My hand was in my pocket -- he wouldn't have expected me to whip out a pen and stab him repeatedly in the throat. Or kick him hard in the shin and shove him headlong into the busy street. I considered these and other options -- because when nutjobs start threatening you and calling you a freaking zombie out of nowhere, it makes sense to expect that you might have to defend yourself at some point... and with hostile and unpredictable people on the street, you may have to resort to extreme measures -- but ultimately decided to stand there and do my best to avoid escalating the conflict. Of course, this was probably the recommended, smart, even mature thing to do. And yet I still feel a little weak and inadequate for doing it.

Had I responded in kind and ended up injuring the guy, I probably wouldn't have been proud of my actions. It would have been clear that I could have handled the situation better -- namely by doing what I actually did -- and I would have understood that. At the same time, I don't think I would have felt bad about confronting a hostile presence on the streets, and I would have been satisfied with the knowledge that he would hopefully never accost and threaten another pedestrian again.

My path of travel soon became parallel to that of the crazy guy, so I was able to keep him in view as I headed towards Laurel Lakes. At one point, as he approached another individual, he clearly threw open his arms and caused the other guy to jump back a bit. I was out of earshot, but I imagine that threatening words were spoken as well.

Had I been a real zombie and responded by eating that guy's brain, I might have been able to prevent him from harassing anyone else (at least while he lived). But I am not a zombie.

-posted by Wes | 8:55 pm | Comments (8)
  • jenny says:

    and there you have it, wes. one very workable reason to embrace the forthcoming zombie apocalypse.

    (crazy story, dude. and eerily familiar---i find it pretty terrible that interacting with my uncle's wife's family offers me the same cocktail of wrath/frustration that your interacting with a genuinely insane person on the street gives you...)

  • stefmax says:

    I would of Hulk-smashed that cock-fuck into the street. Not making eye contact really helped out the situation. I do it all the time with my brothers dogs so they don't jump up on me and bother me.

  • Albert says:

    what in the world is this guy? you encounter a lot of freaky people...

  • Skeletoncrew says:

    I don't think there is a particularly good solution to that sort of situation. I encountered a homeless man behaving similarly one night while driving home from school. It was at a stoplight so I couldn't just speed past. I just looked straight ahead and fortunately the worst he did was throw some wadded up paper on my car. I was afraid he'd try to smash the window though.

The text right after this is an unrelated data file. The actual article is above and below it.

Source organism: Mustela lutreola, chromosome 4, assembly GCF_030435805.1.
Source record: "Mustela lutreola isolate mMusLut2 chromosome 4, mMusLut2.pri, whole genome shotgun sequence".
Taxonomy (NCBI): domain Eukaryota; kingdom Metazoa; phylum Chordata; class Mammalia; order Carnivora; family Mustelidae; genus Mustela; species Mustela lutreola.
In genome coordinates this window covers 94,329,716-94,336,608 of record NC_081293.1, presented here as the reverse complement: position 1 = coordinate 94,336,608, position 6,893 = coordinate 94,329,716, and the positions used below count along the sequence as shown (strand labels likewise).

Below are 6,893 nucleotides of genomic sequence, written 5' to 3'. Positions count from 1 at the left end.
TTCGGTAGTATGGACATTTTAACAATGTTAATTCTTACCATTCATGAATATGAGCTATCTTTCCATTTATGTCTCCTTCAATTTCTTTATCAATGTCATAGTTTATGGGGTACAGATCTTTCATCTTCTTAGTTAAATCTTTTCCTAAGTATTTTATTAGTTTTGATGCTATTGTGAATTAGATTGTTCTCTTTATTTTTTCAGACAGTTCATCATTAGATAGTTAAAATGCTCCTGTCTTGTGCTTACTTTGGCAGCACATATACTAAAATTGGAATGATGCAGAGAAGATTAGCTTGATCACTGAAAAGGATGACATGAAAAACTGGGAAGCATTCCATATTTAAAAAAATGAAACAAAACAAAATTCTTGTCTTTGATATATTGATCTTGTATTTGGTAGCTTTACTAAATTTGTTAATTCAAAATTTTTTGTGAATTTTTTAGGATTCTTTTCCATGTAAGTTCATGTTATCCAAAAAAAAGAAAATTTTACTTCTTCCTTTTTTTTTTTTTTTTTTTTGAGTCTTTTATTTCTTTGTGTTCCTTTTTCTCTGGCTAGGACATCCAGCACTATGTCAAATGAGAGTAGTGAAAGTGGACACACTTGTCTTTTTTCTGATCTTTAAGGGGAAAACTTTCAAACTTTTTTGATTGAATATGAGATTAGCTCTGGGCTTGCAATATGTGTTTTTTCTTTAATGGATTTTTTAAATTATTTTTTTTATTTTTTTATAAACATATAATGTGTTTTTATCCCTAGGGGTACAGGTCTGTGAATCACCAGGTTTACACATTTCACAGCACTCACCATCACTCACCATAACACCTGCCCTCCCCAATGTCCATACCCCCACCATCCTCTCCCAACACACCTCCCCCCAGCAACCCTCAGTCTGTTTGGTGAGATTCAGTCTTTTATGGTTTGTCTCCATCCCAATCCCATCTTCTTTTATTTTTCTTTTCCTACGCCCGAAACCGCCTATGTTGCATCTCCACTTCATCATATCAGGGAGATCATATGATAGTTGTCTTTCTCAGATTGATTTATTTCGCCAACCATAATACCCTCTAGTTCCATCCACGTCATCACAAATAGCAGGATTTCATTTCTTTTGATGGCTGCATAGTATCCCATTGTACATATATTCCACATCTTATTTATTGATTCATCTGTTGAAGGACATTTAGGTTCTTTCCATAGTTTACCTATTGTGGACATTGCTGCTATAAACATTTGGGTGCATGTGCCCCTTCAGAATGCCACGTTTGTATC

• mickelodeon says:

    I think you did the right thing, too, especially because his behavior was so effin' effed up (now *that's* a mighty fine description!). It's happened to me more than once, but never to that extent and I have to remember Kirsty MacColl's lyrics from "Walking Down Madison:" "When you get to the corner don't look at those freaks/Keep your head down low and stay quick on your feet, oh yeah." I hope you're feeling better about it now. *big Venuthain hugggth* 🙂

  • Ro says:

    Ugh, I understand how you feel. Once I was coming out of a subway car and the crowd was thick with people. Everyone was moving slowly I was practically being squished well apparently I wasn't moving fast enough for this on particular woman and she pushed me. I was near the yellow line... fortunately I did not lose my balance otherwise I would have been toast (the train was getting ready to go).

    My natural reaction was to swear at her but I would have preferred to stomp on her foot or something.

    You did the right thing by not provoking that guy.

  • Becky says:

    I don't think you're a zombie either, Wes. But, I don't think you should take crazy personally. I got off a bus downtown once and some crazy homeless lady started screaming at me that I'm a bitch, slut and a c-word. And then I've heard from others that they've seen her do it before.

  • DrNightmare says:

    I think it's weird that when you start talking crazy back at them, they get weirded out themselves. I like in Hollywood, crazy capital of the world, and whenever some crazy guy starts talking shit, I throw shit right back at him! If he calls me a fucking zombie, I chase him and try to bite his head and eat his brains.

    Of course, you've got to be ready in case he decides that he isn't going to let you out-crazy him xD